May 07, 2021

PERC’s refinancing agreement completed

BANGOR — After two years of negotiations, a three-way deal designed to stabilize trash disposal costs for 130 towns in eastern and central Maine and to keep the state’s second-largest utility financially solvent is complete, officials announced Wednesday.

Nearly $45 million in tax-exempt bonds, backed by the Finance Authority of Maine, were issued June 26 to refinance the Penobscot Energy Recovery Co.’s debt. The deal also assures the continued sale of electricity produced from burning trash at the Orrington waste-to-energy plant to Bangor Hydro-Electric Co.

“This is a model for the rest of the country to follow in terms of public-private partnerships,” said Gerald S. Kempen, Orono’s town manager and president of the Municipal Review Committee Inc. — an association formed in 1991 to act as a liaison between its member towns and PERC.

“Every person within our service area will feel the benefit of it through stable electric rates and stable property taxes,” said Kempen. “A utility, a private corporation and 130 municipalities are all coming together and sharing equally the burden and the benefits of this arrangement.”

Carroll Lee, Bangor Hydro’s senior vice president, said the deal is an important accomplishment for the utility’s investors and its customers.

“It is the fourth in a series of aggressive contract restructurings with nonutility power suppliers that have allowed us to improve our financial condition without significant reliance on revenue increases,” said Lee.

Martin J. Sergi, president of KTI Inc. — one of two partners that own PERC — said the deal was extremely important and a valuable transaction for all parties.

Before the bonds could be issued, FAME and the Public Utilities Commission required that towns ratify new 20-year contracts with PERC to provide at least 101,000 tons of trash. So far, 71 towns and cities have ratified new contracts, which will provide 133,399 tons of trash to PERC annually.

PERC’s member towns that have not approved new agreements have until Sept. 30 to do so. Those that fail to ratify new agreements with PERC by the deadline will continue to operate under the current agreements and will not get the increased performance credits or other benefits.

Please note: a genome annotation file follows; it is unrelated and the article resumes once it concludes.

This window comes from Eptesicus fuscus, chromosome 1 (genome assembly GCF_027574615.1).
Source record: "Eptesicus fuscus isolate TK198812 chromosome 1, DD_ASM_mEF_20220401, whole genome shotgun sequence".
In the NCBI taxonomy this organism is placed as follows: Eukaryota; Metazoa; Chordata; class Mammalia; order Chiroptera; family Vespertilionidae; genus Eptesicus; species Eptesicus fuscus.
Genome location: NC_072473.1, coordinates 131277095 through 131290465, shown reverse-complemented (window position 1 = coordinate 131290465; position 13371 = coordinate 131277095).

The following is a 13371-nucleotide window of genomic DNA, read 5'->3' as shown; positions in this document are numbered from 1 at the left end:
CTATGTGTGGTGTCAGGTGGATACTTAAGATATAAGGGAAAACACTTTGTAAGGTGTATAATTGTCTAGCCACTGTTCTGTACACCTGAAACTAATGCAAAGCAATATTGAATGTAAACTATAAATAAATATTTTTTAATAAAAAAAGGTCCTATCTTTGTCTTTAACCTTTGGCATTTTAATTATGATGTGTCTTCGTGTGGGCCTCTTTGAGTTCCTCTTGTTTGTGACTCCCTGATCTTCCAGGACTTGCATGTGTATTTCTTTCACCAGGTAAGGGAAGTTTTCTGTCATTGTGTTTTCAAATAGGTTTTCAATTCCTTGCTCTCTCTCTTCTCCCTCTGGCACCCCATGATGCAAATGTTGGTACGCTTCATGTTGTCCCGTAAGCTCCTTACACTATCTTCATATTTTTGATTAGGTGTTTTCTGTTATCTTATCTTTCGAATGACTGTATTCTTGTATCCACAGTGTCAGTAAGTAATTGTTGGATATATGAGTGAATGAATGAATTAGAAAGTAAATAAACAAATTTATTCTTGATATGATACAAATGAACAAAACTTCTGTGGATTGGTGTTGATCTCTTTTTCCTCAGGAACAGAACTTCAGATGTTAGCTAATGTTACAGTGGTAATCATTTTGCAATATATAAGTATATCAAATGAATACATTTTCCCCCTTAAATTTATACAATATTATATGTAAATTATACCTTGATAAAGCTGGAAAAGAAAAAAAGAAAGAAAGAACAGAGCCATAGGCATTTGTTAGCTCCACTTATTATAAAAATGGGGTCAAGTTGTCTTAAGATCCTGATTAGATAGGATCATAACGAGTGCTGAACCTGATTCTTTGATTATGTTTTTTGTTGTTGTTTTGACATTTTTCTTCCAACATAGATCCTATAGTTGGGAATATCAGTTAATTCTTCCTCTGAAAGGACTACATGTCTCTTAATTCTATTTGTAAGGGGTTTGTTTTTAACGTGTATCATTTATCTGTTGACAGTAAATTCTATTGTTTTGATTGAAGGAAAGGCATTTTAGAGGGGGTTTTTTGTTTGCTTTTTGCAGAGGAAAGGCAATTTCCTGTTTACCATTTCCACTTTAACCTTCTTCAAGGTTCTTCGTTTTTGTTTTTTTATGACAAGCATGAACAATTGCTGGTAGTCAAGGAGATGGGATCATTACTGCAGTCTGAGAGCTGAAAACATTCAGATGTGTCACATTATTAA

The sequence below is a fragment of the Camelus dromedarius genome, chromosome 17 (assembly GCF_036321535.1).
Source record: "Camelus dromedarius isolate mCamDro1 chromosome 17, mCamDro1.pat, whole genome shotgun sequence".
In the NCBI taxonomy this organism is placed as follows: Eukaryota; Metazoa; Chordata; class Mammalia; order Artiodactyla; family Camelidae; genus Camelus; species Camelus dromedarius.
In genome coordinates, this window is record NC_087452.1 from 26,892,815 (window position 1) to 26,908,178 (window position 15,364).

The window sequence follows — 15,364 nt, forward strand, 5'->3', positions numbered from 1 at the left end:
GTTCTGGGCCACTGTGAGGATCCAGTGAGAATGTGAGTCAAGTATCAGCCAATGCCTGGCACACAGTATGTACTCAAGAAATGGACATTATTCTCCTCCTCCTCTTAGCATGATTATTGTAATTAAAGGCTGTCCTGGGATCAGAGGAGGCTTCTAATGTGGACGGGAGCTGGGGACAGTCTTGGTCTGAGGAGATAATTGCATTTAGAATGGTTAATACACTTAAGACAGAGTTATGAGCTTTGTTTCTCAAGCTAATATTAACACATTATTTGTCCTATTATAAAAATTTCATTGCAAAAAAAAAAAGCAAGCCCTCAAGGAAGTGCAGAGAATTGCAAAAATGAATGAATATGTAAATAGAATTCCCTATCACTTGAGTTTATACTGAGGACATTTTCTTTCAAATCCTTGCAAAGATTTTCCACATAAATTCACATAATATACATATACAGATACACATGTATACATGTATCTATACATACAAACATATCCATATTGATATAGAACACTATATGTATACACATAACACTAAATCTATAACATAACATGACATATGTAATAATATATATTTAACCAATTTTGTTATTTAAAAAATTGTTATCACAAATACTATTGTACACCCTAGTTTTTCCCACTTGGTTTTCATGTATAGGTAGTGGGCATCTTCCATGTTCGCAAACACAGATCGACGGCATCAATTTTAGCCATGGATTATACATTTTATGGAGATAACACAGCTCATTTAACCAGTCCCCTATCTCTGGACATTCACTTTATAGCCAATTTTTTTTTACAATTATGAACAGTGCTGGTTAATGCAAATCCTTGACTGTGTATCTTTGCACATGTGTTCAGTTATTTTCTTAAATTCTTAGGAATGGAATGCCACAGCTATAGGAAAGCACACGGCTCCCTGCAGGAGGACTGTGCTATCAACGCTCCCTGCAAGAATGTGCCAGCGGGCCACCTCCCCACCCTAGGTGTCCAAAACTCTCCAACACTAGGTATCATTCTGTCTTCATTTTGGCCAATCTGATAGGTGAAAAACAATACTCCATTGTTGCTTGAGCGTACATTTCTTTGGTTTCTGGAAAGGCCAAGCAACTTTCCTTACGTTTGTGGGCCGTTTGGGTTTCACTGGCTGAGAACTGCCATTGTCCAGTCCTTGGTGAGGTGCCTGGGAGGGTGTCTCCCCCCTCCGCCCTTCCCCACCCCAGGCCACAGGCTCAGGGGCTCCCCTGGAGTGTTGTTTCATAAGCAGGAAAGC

Greg Lounder, MRC’s administrator, said he is looking forward to working with the remaining 19 towns. MRC has 90 members, which represent 130 communities.

The centerpiece of the deal is the refinancing of PERC’s $45 million debt which adds 15 years to the payoff period, which was scheduled to end in 2003. The debt now will be paid off in 2018.

Adding 15 years to PERC’s mortgage reduced the annual payment of about $9 million to about $3.6 million a year. That saving will be split equally among PERC, Bangor Hydro and the towns, which will reduce the overall trash disposal costs and the cost of electricity to the utility. Towns could see first proceeds of the increased profit sharing in November.

Kempen said the deal means a long-term stabilization of trash costs. “Tipping fees are going to rise every year throughout the life of the contract, but the performance credits will also rise,” he said. “We are predicting costs to the towns will virtually remain fixed throughout the life of the contract at between $45 and $50 a ton,” said the MRC president.

The deal saves Bangor Hydro between $30 million and $40 million in the form of overall lower power rates. The saving will improve the financial condition of the Bangor utility in the face of competition resulting from deregulation of the electric industry in 2000.

Bangor Hydro paid PERC $6 million, which was not kept by the owners but was put into a trust account. Lee said Bangor Hydro borrowed the $6 million and expects to pay it off quickly with the annual rebates from PERC. Lee said electric customers already were seeing the benefit of the deal in the new rates approved by the PUC in February. “Those savings are already in the rates,” said the senior vice president.

In addition to the one-time $6 million payment, Bangor Hydro will pay $4 million to a trust account in the form of quarterly payments of $250,000 for the next four years. When the refinanced debt is paid off in 2018, the $10 million in the trust account will be split equally among the towns, PERC and Bangor Hydro.

Under the new deal, the preset compensation paid to PERC owners will be eliminated. Any excess cash after expenses will be shared equally among the towns, Bangor Hydro and PERC’s owners. Officials estimate rebates will be between $3 million and $4 million for each of the three parties next year.

Also, Bangor Hydro has given PERC and the towns the right to purchase 1 million shares each of its common stock at $7 a share, which could be exercised during a 10-year period. The stock was trading at $9 a share Wednesday.

Negotiations for a new deal were prompted by Bangor Hydro’s concerns about the high rate it pays PERC for electricity generated by burning trash. PERC officials said cuts in the rates would reduce revenues and would mean higher disposal costs for the towns.

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